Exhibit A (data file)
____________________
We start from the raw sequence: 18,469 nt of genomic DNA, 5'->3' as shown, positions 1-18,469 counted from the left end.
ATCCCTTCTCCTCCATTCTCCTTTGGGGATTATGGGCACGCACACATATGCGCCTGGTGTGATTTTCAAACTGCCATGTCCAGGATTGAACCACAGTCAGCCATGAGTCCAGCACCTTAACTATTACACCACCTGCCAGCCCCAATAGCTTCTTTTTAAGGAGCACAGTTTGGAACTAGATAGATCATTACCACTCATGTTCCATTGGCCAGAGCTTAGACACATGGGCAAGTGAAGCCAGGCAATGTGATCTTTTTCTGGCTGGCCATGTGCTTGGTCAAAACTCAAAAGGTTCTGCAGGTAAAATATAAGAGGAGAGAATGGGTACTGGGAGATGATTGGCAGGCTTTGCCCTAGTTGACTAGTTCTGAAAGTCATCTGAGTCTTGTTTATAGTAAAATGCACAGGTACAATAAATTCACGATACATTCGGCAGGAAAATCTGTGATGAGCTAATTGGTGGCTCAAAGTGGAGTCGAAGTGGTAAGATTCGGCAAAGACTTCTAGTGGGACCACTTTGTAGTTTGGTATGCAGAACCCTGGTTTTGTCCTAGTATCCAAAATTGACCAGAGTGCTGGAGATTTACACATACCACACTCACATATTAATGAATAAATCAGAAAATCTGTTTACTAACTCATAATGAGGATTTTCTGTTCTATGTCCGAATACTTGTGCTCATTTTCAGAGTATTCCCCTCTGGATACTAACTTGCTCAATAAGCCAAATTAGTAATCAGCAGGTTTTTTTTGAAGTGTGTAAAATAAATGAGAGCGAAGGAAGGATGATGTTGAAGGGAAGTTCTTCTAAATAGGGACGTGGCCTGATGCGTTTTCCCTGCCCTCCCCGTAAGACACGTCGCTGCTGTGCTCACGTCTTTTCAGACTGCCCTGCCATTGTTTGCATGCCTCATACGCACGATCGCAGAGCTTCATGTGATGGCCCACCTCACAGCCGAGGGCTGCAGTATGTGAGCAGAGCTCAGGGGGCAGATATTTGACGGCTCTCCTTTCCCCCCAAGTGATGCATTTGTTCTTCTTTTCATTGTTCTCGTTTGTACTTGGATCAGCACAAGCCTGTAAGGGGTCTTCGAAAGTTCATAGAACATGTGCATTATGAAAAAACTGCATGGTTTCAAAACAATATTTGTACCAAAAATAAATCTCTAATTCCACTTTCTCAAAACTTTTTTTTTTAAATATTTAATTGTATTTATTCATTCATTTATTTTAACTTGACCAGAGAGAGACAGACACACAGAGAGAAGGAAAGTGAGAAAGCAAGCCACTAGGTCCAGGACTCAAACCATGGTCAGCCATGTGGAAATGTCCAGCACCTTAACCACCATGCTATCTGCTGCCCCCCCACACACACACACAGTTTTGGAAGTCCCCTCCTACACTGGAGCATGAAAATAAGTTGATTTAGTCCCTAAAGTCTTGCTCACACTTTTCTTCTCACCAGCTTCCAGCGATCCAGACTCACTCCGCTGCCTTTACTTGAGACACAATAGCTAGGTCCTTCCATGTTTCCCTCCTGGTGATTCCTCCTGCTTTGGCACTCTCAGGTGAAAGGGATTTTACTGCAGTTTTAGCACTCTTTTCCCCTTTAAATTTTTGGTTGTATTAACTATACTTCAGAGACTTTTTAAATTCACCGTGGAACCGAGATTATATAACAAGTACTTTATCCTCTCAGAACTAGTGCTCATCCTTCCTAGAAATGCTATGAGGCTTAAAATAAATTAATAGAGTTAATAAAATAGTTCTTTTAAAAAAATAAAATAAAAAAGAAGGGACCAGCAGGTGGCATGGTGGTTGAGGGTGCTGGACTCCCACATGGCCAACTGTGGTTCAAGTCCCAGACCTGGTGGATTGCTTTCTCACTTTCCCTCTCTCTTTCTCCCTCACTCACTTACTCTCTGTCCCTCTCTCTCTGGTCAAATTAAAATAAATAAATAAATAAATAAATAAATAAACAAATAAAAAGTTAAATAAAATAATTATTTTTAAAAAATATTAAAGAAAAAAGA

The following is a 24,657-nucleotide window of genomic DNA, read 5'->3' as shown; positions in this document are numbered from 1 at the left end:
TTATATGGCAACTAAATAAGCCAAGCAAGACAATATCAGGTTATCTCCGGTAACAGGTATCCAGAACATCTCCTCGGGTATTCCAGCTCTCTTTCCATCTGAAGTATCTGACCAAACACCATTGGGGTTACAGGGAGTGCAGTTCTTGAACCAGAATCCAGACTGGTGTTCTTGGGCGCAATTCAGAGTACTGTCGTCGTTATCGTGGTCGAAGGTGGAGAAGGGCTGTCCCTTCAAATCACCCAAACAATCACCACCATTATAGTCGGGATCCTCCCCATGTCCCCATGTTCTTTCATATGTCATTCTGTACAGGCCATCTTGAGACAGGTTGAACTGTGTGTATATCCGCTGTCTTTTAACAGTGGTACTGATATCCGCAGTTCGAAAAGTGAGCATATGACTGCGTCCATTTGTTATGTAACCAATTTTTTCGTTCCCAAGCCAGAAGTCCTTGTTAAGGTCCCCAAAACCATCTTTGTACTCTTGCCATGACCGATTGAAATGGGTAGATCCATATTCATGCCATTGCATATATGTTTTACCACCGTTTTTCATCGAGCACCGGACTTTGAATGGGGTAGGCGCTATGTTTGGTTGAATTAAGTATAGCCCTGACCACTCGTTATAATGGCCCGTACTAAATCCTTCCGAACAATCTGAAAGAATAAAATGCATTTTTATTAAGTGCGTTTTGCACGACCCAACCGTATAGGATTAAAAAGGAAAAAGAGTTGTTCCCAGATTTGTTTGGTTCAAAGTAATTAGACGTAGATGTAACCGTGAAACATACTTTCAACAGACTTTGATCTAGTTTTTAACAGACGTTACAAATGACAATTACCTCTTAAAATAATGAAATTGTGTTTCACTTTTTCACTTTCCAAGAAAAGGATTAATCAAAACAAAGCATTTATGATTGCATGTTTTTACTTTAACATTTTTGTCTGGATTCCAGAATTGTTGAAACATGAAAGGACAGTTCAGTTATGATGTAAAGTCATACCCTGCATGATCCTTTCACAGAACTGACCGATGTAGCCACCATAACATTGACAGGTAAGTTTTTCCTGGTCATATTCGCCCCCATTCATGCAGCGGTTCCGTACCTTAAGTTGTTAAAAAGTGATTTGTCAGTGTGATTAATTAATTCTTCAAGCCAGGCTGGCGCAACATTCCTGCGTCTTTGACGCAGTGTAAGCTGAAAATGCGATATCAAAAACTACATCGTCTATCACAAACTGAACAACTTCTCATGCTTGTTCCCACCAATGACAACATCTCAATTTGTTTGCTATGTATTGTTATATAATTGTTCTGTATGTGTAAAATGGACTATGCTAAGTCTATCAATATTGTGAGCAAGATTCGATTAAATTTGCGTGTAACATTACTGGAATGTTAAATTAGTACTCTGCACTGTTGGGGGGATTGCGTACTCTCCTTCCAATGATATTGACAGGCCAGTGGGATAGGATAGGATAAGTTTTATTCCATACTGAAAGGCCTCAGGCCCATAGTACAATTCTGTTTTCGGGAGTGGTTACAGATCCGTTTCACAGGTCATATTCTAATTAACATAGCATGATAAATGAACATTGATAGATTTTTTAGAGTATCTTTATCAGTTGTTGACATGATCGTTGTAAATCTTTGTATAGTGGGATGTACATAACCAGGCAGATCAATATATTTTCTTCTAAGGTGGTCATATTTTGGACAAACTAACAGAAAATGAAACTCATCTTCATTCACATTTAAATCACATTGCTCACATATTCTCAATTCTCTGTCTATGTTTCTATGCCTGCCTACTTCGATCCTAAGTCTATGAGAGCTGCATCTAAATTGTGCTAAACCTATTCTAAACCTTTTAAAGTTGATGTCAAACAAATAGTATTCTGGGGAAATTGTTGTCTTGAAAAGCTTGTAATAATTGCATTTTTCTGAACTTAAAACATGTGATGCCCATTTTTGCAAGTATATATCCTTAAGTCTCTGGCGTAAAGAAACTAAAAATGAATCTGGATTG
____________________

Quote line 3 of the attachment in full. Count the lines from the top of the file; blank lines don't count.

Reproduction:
The following is a 24,657-nucleotide window of genomic DNA, read 5'->3' as shown; positions in this document are numbered from 1 at the left end: